These background signals in cell-free DNA sequencing data stem from the non-random biological cleavage of these fragments. This sequence structure can be harnessed to improve bioinformatics algorithms, in particular for CNV and structural variant detection. Descriptive measures for cell-free DNA features developed here could also be used in biomarker analysis to monitor the changes that occur during different pathological conditions.
Electronic supplementary material
The online version of this article (doi:10.1186/s12920-015-0107-z) contains supplementary material, which is available to authorized users.
PMCID: PMC4469119  PMID: 26081108
Cell-free DNA; extracellular DNA; biomarkers; fragment lengths; fragmentation motifs; nucleosomes; higher-order chromatin packaging; apoptosis; necrosis
3.  Harnessing Gene Expression Networks to Prioritize Candidate Epileptic Encephalopathy Genes 
PLoS ONE  2014;9(7):e102079.
We apply a novel gene expression network analysis to a cohort of 182 recently reported candidate Epileptic Encephalopathy genes to identify those most likely to be true Epileptic Encephalopathy genes. These candidate genes were identified as having single variants of likely pathogenic significance discovered in a large-scale massively parallel sequencing study. Candidate Epileptic Encephalopathy genes were prioritized according to their co-expression with 29 known Epileptic Encephalopathy genes. We utilized developing brain and adult brain gene expression data from the Allen Human Brain Atlas (AHBA) and compared this to data from Celsius: a large, heterogeneous gene expression data warehouse. We show replicable prioritization results using these three independent gene expression resources, two of which are brain-specific, with small sample size, and the third derived from a heterogeneous collection of tissues with large sample size. Of the nineteen genes that we predicted with the highest likelihood to be true Epileptic Encephalopathy genes, two (GNAO1 and GRIN2B) have recently been independently reported and confirmed. We compare our results to those produced by an established in silico prioritization approach called Endeavour, and finally present gene expression networks for the known and candidate Epileptic Encephalopathy genes. This highlights sub-networks of gene expression, particularly in the network derived from the adult AHBA gene expression dataset. These networks give clues to the likely biological interactions between Epileptic Encephalopathy genes, potentially highlighting underlying mechanisms and avenues for therapeutic targets.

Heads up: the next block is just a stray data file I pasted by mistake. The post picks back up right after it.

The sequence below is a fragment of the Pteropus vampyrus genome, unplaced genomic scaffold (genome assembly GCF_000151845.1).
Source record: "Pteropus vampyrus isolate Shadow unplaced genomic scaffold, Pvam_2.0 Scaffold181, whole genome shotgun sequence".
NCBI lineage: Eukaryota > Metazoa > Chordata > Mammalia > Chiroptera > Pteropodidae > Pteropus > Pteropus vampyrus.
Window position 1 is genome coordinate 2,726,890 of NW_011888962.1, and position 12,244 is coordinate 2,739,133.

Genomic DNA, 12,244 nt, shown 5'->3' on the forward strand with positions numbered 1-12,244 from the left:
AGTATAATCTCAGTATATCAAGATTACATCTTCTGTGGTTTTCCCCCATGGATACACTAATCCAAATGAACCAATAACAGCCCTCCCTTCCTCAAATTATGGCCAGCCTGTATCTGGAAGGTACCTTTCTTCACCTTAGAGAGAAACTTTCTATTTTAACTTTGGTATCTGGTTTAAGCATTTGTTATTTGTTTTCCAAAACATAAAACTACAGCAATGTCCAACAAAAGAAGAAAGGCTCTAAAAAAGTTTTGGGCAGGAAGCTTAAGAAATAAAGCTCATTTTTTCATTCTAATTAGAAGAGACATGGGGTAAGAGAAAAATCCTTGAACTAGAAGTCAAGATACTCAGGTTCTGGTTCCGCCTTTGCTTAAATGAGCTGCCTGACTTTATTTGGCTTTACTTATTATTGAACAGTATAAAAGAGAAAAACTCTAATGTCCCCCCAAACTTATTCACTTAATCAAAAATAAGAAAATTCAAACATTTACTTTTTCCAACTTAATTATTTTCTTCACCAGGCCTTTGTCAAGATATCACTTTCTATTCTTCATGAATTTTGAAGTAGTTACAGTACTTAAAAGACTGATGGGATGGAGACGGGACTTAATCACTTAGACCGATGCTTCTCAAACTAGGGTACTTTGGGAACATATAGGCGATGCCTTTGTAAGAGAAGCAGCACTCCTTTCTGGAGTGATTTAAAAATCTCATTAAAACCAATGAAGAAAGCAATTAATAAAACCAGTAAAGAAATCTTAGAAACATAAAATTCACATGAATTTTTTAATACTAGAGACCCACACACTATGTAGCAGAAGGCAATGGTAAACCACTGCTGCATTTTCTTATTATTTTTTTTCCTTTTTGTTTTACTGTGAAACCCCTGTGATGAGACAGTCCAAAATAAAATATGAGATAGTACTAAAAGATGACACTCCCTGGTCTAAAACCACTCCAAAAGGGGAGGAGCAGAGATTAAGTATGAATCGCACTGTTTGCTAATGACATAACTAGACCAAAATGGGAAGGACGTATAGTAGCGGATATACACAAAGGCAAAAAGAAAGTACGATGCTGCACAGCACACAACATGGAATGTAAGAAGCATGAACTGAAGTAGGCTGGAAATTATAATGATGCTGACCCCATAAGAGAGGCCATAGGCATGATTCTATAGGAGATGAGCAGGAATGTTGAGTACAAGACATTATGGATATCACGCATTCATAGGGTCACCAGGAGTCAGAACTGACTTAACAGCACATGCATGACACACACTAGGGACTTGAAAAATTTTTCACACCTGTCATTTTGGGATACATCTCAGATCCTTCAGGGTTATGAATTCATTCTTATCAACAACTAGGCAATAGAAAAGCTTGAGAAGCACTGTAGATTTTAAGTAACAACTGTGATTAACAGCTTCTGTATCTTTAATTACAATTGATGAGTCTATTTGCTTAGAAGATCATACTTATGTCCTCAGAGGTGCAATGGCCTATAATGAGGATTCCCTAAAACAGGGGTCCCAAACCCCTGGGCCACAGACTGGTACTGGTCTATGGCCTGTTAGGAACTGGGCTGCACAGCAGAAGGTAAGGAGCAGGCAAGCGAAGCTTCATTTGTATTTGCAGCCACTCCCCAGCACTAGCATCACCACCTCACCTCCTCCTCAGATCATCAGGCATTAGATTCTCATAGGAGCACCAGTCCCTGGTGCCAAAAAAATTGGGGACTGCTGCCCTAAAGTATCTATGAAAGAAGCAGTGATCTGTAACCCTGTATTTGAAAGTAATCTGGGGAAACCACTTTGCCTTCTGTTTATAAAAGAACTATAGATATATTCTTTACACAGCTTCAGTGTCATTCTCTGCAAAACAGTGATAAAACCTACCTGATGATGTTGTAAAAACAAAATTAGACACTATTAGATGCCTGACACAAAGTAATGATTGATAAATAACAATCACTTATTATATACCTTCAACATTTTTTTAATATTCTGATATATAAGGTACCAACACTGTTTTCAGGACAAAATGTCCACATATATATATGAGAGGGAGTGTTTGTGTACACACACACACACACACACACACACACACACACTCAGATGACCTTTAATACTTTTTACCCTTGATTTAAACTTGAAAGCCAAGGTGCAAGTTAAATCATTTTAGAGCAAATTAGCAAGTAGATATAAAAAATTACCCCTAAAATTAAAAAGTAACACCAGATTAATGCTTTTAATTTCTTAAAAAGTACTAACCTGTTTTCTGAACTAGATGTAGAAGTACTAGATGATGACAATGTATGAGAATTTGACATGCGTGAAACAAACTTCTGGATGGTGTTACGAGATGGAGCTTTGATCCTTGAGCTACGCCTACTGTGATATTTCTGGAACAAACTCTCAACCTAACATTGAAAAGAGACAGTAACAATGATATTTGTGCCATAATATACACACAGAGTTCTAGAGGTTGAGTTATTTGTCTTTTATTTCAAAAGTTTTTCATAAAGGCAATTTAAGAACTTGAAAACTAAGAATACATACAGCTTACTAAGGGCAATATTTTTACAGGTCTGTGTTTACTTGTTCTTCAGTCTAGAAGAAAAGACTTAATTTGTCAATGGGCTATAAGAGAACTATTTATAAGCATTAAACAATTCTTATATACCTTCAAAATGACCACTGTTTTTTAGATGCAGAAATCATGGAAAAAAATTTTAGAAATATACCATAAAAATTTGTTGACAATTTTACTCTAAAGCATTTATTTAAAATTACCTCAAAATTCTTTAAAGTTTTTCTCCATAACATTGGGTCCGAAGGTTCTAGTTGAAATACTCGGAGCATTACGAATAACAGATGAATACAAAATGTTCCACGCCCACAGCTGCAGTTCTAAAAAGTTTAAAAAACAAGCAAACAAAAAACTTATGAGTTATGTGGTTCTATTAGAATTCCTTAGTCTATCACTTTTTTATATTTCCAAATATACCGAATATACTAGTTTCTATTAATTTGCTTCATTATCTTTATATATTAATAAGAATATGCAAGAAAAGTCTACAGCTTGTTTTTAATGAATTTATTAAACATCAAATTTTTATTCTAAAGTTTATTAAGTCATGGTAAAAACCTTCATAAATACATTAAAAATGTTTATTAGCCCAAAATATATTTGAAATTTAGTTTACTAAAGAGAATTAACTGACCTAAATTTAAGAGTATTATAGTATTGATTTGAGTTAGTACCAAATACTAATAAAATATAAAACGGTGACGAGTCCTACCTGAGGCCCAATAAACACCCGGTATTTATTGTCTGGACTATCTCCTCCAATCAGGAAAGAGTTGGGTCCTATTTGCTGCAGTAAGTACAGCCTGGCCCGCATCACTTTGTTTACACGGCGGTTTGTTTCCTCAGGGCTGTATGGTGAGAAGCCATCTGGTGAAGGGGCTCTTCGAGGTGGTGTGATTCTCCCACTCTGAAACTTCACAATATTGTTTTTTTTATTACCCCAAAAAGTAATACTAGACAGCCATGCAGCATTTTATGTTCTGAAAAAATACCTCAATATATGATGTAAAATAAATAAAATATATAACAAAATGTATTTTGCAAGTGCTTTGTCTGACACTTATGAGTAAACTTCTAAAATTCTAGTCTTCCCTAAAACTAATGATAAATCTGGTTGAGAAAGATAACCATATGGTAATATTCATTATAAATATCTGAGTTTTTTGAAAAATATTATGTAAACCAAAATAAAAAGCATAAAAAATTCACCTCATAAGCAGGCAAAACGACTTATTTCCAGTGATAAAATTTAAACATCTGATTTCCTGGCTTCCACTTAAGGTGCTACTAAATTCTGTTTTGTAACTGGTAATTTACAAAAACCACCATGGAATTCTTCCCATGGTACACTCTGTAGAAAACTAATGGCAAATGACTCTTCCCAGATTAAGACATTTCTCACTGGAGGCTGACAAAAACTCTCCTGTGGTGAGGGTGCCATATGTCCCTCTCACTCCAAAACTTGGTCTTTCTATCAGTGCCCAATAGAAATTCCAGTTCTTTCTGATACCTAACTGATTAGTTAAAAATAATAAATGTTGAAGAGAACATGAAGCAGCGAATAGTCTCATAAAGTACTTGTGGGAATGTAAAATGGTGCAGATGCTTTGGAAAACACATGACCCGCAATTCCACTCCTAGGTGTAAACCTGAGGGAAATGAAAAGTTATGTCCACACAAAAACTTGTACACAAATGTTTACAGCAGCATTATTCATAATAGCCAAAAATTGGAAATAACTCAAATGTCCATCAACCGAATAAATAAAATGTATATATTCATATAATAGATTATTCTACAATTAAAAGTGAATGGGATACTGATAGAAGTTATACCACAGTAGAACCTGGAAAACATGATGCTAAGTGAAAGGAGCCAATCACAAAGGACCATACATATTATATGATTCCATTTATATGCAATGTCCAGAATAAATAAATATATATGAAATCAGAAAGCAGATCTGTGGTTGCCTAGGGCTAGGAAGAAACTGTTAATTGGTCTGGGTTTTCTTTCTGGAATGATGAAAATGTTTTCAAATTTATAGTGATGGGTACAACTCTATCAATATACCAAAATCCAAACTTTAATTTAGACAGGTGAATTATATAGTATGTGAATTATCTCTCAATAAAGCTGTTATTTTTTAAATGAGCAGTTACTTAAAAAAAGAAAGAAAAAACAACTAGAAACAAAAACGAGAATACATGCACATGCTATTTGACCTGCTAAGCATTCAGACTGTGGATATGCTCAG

PMCID: PMC4090166  PMID: 25014031
4.  Investigating and Correcting Plasma DNA Sequencing Coverage Bias to Enhance Aneuploidy Discovery 
PLoS ONE  2014;9(1):e86993.